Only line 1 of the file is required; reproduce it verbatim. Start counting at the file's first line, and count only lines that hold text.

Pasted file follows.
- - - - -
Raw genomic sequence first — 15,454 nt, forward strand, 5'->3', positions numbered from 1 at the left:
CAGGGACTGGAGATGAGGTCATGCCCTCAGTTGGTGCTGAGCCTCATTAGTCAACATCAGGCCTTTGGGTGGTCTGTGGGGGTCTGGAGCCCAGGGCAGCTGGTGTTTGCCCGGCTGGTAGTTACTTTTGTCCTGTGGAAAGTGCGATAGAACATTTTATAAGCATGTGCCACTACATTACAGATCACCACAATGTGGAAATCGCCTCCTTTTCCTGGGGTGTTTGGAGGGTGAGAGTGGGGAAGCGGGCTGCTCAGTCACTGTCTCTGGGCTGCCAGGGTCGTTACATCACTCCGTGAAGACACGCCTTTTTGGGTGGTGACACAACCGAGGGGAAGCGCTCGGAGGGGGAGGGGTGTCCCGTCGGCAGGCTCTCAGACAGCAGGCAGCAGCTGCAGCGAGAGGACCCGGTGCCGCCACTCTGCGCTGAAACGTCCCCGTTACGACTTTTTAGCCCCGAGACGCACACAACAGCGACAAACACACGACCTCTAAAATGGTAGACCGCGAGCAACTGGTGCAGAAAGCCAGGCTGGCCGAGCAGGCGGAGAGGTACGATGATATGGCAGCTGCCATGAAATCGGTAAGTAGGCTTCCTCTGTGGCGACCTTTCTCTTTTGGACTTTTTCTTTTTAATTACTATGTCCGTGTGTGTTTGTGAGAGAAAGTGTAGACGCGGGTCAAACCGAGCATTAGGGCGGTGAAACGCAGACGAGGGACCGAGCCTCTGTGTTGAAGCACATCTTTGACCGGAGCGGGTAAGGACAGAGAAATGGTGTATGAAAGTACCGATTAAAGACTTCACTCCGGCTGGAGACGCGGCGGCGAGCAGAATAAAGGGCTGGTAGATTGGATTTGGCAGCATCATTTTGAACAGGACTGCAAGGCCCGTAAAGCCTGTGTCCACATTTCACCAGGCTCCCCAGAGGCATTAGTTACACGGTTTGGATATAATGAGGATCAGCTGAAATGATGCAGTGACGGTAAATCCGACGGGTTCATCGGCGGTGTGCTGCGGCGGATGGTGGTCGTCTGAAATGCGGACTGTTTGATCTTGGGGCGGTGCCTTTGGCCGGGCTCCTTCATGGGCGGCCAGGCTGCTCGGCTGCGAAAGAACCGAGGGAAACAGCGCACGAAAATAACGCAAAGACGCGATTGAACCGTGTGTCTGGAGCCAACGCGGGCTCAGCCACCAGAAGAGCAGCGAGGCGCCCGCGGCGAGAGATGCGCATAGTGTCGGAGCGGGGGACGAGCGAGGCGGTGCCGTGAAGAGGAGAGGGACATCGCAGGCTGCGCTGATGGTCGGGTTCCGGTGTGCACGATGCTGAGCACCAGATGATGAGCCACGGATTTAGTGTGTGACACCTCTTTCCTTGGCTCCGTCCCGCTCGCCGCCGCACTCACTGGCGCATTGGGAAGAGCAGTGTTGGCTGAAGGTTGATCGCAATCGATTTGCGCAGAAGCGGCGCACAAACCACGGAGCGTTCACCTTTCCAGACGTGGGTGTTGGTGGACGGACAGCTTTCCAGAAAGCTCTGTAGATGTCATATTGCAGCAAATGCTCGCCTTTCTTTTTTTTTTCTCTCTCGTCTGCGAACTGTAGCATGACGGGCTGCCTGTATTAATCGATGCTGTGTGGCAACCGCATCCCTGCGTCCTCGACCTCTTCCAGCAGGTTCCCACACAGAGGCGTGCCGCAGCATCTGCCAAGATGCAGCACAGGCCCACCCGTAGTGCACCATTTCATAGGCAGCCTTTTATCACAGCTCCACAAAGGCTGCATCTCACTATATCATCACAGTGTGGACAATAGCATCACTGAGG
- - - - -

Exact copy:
Raw genomic sequence first — 15,454 nt, forward strand, 5'->3', positions numbered from 1 at the left: